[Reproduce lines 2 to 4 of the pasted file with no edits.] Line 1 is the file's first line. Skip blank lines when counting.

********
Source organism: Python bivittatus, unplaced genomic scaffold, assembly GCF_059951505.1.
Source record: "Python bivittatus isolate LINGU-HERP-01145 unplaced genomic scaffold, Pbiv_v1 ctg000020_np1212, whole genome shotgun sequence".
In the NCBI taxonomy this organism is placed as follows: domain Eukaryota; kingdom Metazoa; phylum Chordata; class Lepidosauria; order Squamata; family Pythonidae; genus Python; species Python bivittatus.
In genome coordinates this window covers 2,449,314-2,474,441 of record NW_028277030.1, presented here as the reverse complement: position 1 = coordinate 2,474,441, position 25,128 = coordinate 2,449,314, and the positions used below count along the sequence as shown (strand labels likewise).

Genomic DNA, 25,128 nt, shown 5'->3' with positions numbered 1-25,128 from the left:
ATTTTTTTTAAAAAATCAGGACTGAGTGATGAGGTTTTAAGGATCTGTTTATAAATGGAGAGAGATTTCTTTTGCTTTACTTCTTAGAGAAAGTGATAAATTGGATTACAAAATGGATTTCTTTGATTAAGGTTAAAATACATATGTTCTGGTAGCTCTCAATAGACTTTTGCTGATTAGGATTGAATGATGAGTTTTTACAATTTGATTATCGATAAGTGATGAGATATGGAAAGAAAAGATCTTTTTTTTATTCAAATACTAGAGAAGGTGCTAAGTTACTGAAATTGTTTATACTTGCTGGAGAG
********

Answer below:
Source record: "Python bivittatus isolate LINGU-HERP-01145 unplaced genomic scaffold, Pbiv_v1 ctg000020_np1212, whole genome shotgun sequence".
In the NCBI taxonomy this organism is placed as follows: domain Eukaryota; kingdom Metazoa; phylum Chordata; class Lepidosauria; order Squamata; family Pythonidae; genus Python; species Python bivittatus.
In genome coordinates this window covers 2,449,314-2,474,441 of record NW_028277030.1, presented here as the reverse complement: position 1 = coordinate 2,474,441, position 25,128 = coordinate 2,449,314, and the positions used below count along the sequence as shown (strand labels likewise).